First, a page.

If customer churn does not reduce within a month of launching your customer retention strategy, your strategy may be addressing the wrong issues. Another reason your strategy may fail is implementing the wrong solution to fix the identified issues. Use the insights from tracking your strategy to identify how to improve your solution to deliver better retention results.

Do you want a simpler customer churn analysis process?

An alternative to the above steps would be to use a churn analysis tool like Churnly. Such tools provide easy-to-understand insights into various metrics, including churn rate. You can import relevant customer data and metrics into the tool, which will then process the data to identify customers who are likely to churn. The tool also provides insights into why customers are leaving so you can take action to improve retention.

churn analysis tool

5 actions to take to improve customer churn

We’ve discussed the dangers of high customer churn and how to identify if your customer attrition is within an acceptable range. If a churn analysis reveals that your customer attrition rate is higher than your industry standard, turn things around by taking these actions:

1. Optimize your onboarding checklist

Onboarding checklists list the tasks you must complete to onboard new customers fully. Completing each item on the list with a customer ensures that they understand your product and how to use it to experience value within the shortest possible time.

The sooner a new customer experiences value in using your product, the sooner they can achieve their goals and the less likely they are to churn. However, this won’t happen if your onboarding checklist has missing or wrongly ordered steps. Missing steps can lead to ineffective onboarding because customers do not have all the information they need to make the most of your product.

If your onboarding checklist does not cover everything new customers need, fix it by optimizing your checklist with these steps:

  1. Measure the effectiveness of the onboarding process: Track customer satisfaction by asking customers to rate your onboarding process. Your customer feedback will help you identify aspects of your checklist to optimize.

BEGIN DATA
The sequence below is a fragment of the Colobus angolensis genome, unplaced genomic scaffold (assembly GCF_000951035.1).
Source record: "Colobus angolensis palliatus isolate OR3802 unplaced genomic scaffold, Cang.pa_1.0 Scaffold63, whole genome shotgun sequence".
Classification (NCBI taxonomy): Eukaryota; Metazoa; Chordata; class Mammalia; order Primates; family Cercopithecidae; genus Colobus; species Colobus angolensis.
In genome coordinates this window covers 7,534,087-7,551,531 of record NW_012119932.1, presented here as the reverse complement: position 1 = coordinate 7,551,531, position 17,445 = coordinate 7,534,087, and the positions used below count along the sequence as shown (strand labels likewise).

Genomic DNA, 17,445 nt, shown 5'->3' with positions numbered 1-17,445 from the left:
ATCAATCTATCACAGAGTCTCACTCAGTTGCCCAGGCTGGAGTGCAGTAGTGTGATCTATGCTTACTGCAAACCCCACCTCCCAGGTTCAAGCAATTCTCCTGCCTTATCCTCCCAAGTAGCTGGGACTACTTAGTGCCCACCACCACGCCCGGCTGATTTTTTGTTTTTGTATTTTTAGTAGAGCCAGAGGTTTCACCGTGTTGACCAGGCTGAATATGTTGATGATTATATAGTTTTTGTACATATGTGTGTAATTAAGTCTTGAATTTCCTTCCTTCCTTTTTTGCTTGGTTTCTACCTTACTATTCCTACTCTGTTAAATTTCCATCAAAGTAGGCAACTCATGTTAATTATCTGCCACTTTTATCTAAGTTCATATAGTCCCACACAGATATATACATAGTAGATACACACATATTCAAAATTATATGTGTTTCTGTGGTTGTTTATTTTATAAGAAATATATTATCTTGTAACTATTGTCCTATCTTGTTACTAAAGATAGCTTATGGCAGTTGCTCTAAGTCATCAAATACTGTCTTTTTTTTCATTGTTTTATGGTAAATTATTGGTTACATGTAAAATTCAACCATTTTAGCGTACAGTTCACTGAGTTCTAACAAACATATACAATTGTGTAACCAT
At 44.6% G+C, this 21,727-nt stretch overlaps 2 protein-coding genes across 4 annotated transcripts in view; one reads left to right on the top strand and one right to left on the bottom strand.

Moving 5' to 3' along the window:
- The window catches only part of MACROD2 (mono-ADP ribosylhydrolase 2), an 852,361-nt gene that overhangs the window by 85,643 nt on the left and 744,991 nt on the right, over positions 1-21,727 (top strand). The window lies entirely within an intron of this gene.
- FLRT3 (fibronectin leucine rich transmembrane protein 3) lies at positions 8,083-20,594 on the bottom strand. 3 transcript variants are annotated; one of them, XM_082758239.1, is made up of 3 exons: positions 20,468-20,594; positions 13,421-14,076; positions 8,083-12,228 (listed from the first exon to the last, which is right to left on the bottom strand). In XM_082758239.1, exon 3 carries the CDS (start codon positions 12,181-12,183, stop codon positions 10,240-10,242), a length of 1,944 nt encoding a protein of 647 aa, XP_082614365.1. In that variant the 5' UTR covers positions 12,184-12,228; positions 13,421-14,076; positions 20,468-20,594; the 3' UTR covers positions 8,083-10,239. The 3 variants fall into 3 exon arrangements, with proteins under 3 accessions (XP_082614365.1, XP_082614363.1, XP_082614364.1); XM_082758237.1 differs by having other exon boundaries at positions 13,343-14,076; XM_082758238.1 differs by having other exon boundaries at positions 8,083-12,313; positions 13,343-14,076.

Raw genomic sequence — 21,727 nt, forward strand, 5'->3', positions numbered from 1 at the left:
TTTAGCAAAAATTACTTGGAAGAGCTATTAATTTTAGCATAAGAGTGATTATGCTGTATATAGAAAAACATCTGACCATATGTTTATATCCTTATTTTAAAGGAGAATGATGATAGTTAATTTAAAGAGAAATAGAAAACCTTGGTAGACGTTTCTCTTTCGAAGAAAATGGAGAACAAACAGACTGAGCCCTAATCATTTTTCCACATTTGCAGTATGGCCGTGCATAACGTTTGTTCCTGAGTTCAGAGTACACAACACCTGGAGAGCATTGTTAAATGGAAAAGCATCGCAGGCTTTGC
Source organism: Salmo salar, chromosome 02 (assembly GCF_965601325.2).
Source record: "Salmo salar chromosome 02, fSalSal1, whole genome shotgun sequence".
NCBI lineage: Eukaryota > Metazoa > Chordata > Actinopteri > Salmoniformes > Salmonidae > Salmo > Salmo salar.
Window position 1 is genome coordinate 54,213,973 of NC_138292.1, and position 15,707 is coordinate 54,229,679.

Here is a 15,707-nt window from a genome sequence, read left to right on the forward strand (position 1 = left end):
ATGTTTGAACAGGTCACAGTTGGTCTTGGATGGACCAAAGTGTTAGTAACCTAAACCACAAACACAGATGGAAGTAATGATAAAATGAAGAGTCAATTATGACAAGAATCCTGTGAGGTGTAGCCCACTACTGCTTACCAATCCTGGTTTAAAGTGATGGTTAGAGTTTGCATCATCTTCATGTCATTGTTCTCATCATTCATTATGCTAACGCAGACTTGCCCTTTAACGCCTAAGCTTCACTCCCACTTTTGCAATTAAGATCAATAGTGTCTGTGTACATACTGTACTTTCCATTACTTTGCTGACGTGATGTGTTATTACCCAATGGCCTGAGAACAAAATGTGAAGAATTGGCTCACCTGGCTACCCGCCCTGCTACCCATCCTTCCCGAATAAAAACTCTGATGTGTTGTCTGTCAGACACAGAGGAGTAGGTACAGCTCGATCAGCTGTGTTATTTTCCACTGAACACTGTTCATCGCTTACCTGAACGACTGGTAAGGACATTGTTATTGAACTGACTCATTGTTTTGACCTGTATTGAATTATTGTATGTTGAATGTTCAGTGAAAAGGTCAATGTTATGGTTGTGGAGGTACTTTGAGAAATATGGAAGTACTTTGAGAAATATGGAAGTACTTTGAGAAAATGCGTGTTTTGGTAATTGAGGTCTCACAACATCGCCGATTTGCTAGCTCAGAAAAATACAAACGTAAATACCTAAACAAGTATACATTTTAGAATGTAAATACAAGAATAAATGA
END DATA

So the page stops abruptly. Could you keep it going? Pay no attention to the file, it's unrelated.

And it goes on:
2. Cover essential features: Your onboarding checklist should include training that covers the features and functions of your product. The training will help customers fully understand how your product works and how they can use it to their advantage to experience value quickly.

  3. Customize the onboarding process: If you are a SaaS company with a complex product, consider tailoring your onboarding checklist and process to each customer’s needs. For instance, you can prioritize onboarding tasks according to the needs of each new user.

  4. Simplify your onboarding: Your onboarding checklist provides a roadmap for your onboarding process. The simpler the roadmap, the easier it will be to follow. Also, if onboarding is short, sweet, and effective, new users will find understanding and using your product to experience value easier.

2. Segment your onboarding emails

Segmenting onboarding emails involves dividing new customers into groups based on criteria like interests or behavior. Email segmentation simplifies sending targeted messages to specific customers and reduces churn by giving new users a more personalized onboarding experience.

Segmenting new customers into groups also facilitates identifying the specific pain points of different customers. You can improve your product or service to address identified pain points more effectively and boost customer satisfaction to minimize churn.

Options for segmenting onboarding emails include:

  1. Segment by user role: our onboarding checklist provides a roadmap for your onboarding process. The simpler the roadmap, the easier it will be to follow, and the less likely it is to confuse or frustrate new customers. If onboarding is short, sweet, and effective, new users will find understanding and using your product to experience value easier.

  2. Segment by product usage: Customers with different usage patterns typically require different onboarding experiences. For instance, a user who uses only a few features will not require as much training and support during onboarding as a customer who uses more features.

  3. Segment by customer's industry: Segmenting according to industry ensures that each customer’s onboarding emails contain only information and resources relevant to their industry.

3. Optimize onboarding process

Your onboarding process should be comprehensive without being unnecessarily long and complicated. New customers may churn if they have trouble following your onboarding process and experiencing value. Avoid such an outcome by using these tips to optimize your onboarding process:

  1. Give new users guides and tutorials that discuss how to use your product and its features.